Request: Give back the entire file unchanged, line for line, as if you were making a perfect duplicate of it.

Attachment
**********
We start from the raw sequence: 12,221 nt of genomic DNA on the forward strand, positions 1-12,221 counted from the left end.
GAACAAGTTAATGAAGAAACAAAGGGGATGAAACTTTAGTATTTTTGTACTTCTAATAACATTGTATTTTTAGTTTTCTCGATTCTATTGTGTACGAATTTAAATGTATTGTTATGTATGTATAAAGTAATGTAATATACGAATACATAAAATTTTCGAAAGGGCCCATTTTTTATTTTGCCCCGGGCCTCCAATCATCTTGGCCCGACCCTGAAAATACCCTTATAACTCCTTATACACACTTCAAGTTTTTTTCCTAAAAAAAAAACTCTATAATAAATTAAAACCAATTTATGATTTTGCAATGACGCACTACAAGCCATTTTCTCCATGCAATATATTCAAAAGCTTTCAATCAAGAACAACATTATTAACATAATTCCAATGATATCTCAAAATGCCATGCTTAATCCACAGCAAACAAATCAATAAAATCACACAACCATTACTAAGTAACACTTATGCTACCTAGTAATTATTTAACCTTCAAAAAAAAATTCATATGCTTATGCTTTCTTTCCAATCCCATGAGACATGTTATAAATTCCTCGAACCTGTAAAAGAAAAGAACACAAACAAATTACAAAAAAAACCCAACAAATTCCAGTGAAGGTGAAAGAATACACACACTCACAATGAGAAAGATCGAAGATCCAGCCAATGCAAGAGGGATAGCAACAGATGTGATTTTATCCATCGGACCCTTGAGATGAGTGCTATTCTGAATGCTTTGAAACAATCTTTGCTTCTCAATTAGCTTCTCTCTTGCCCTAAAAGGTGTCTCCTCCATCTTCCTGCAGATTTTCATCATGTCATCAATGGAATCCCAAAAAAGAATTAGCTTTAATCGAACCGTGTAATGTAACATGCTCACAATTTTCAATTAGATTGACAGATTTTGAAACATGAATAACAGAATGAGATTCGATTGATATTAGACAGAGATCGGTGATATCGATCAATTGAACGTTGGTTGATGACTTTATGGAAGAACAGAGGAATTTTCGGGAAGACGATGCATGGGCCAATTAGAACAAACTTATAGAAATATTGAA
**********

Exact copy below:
We start from the raw sequence: 12,221 nt of genomic DNA on the forward strand, positions 1-12,221 counted from the left end.
GAACAAGTTAATGAAGAAACAAAGGGGATGAAACTTTAGTATTTTTGTACTTCTAATAACATTGTATTTTTAGTTTTCTCGATTCTATTGTGTACGAATTTAAATGTATTGTTATGTATGTATAAAGTAATGTAATATACGAATACATAAAATTTTCGAAAGGGCCCATTTTTTATTTTGCCCCGGGCCTCCAATCATCTTGGCCCGACCCTGAAAATACCCTTATAACTCCTTATACACACTTCAAGTTTTTTTCCTAAAAAAAAAACTCTATAATAAATTAAAACCAATTTATGATTTTGCAATGACGCACTACAAGCCATTTTCTCCATGCAATATATTCAAAAGCTTTCAATCAAGAACAACATTATTAACATAATTCCAATGATATCTCAAAATGCCATGCTTAATCCACAGCAAACAAATCAATAAAATCACACAACCATTACTAAGTAACACTTATGCTACCTAGTAATTATTTAACCTTCAAAAAAAAATTCATATGCTTATGCTTTCTTTCCAATCCCATGAGACATGTTATAAATTCCTCGAACCTGTAAAAGAAAAGAACACAAACAAATTACAAAAAAAACCCAACAAATTCCAGTGAAGGTGAAAGAATACACACACTCACAATGAGAAAGATCGAAGATCCAGCCAATGCAAGAGGGATAGCAACAGATGTGATTTTATCCATCGGACCCTTGAGATGAGTGCTATTCTGAATGCTTTGAAACAATCTTTGCTTCTCAATTAGCTTCTCTCTTGCCCTAAAAGGTGTCTCCTCCATCTTCCTGCAGATTTTCATCATGTCATCAATGGAATCCCAAAAAAGAATTAGCTTTAATCGAACCGTGTAATGTAACATGCTCACAATTTTCAATTAGATTGACAGATTTTGAAACATGAATAACAGAATGAGATTCGATTGATATTAGACAGAGATCGGTGATATCGATCAATTGAACGTTGGTTGATGACTTTATGGAAGAACAGAGGAATTTTCGGGAAGACGATGCATGGGCCAATTAGAACAAACTTATAGAAATATTGAA